How do I survive autumn stuck in an unheated, mountain chalet the size of a doll house? I scoot out the door and head for the meadows to hang with the cows.
Cows are sacred in Switzerland. They are so revered that every year they get invited to summer camp in the Swiss Jura and Alps. Up in the mountains, the grass is greener offering a smorgasbord of over a hundred different herbs and grasses.
According to the Federal Office for Agriculture, 270,000 cows march from their valley farms to the mountains every summer, only to hike back down again in autumn.
Cows make good neighbors. While their giant cowbells jangle with a comforting ring, they graze in mountain pastures creating that postcard alpine landscape that is so much a part of Swiss heritage.
Dairy farmers herd their cattle high with enticing incentives. They make better money from the 4,000 tons of aromatic “Alp cheese” produced annually from the milk of their livestock. The government also rewards farmers with a subsidy of around CHF 400 ($412) per cow to take their cattle up the mountain each summer.
Every year the desalpe draws crowds in the villages. This year from our window, we watched herds, decorated in flowered wreaths, parade down “main street,” the highway through La Givrine Mountain pass connecting France and Switzerland. Unfortunately, rain spoiled the mood and the cows misbehaved by breaking line to munch a last bite of grass before returning to the valley.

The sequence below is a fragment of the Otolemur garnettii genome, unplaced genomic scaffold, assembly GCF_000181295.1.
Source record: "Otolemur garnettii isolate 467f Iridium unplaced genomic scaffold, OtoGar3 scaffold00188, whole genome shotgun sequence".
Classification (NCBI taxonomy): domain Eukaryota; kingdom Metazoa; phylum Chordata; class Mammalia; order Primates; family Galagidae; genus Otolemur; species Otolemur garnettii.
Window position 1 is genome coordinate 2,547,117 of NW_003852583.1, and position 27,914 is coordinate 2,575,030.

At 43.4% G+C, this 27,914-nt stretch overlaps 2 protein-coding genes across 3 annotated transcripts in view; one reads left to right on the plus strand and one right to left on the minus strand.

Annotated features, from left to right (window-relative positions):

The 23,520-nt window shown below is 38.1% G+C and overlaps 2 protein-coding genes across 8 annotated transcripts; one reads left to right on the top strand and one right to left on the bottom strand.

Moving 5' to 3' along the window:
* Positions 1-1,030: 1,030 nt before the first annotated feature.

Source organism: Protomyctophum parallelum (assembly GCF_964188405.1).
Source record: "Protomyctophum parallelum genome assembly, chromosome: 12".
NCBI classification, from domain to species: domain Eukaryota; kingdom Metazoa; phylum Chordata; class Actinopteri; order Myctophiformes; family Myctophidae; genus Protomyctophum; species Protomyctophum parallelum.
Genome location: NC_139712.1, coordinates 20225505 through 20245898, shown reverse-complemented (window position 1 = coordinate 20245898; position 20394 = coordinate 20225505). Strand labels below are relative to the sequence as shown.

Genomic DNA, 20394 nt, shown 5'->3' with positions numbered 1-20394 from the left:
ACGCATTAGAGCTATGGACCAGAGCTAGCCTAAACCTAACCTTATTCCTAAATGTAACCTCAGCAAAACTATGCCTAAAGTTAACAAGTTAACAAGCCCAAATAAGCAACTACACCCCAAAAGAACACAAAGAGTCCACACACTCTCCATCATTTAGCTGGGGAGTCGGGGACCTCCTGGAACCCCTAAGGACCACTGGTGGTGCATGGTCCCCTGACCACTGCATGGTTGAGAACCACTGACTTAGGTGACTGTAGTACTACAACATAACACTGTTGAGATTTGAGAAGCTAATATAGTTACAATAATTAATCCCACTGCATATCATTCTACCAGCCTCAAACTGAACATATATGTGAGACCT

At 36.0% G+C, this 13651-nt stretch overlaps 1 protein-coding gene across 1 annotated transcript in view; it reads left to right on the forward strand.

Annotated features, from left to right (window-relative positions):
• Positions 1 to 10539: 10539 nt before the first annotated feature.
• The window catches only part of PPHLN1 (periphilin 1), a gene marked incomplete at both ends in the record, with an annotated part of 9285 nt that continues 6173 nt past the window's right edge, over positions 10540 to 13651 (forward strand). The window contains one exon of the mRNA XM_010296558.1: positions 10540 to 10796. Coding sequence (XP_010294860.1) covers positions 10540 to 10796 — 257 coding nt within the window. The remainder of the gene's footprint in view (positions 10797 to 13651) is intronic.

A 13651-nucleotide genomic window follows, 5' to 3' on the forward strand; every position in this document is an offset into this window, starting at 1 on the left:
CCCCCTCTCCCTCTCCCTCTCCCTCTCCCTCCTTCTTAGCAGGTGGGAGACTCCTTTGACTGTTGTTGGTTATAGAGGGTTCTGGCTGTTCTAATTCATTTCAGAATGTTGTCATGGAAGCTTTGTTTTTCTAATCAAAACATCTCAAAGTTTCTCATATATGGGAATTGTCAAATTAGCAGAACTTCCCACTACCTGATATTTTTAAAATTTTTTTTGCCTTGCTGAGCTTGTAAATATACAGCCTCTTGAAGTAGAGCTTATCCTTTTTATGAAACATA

I thought I was ultra fit from hiking up and down, but those Swiss cows have me beat. For their journey in our Jura region, they climb about 600 meters (1,900 feet) and cover 16.3 kilometers (10.1 miles) or more on steep, serpentine trails. In the Alps, some go twice as high.
Tourists would be surprised to see cows meandering freely from one meadow to the next without enclosures. Cows have the priority. Hikers must heed way. Accidents rarely occur, as long as walkers don’t bother the animals or step between a mother and her calf.
In some areas, signs warn “Beware of Bulls.”
On one occasion, on one of our favorite walks, we faced off with an angry bull protecting his free roaming herd of mama cows and their newly born calves.
The beast squared off in front of us, snorting and swinging his giant balls, so we turned around and hightailed it back to the village.
The next day, we stopped a farmer to ask, “What should we do if we come cross a bull on the path?”
“Usually they are used to people, “ he told us. “For 5 months every summer, my wife and I come up here with our herd. In 25 years, we have never had one incident or complaint, but you never know for sure.”
That said, the animals can be intimidating.
Later on that same day, a herd of cows clustered in front of the gate we had to cross to get out. Like the farmer suggested, my fearless hubby prodded the cattle out of our way with my walking stick. Then we walked through the epic stone fence to reach the path.
But when I turned around, a fierce line of bell-clanging cows stood shoulder to should, glaring at us like an NFL front line.
Most of the time though, the cows are so tame, they graciously pose for photos and make me feel like a cow whisperer.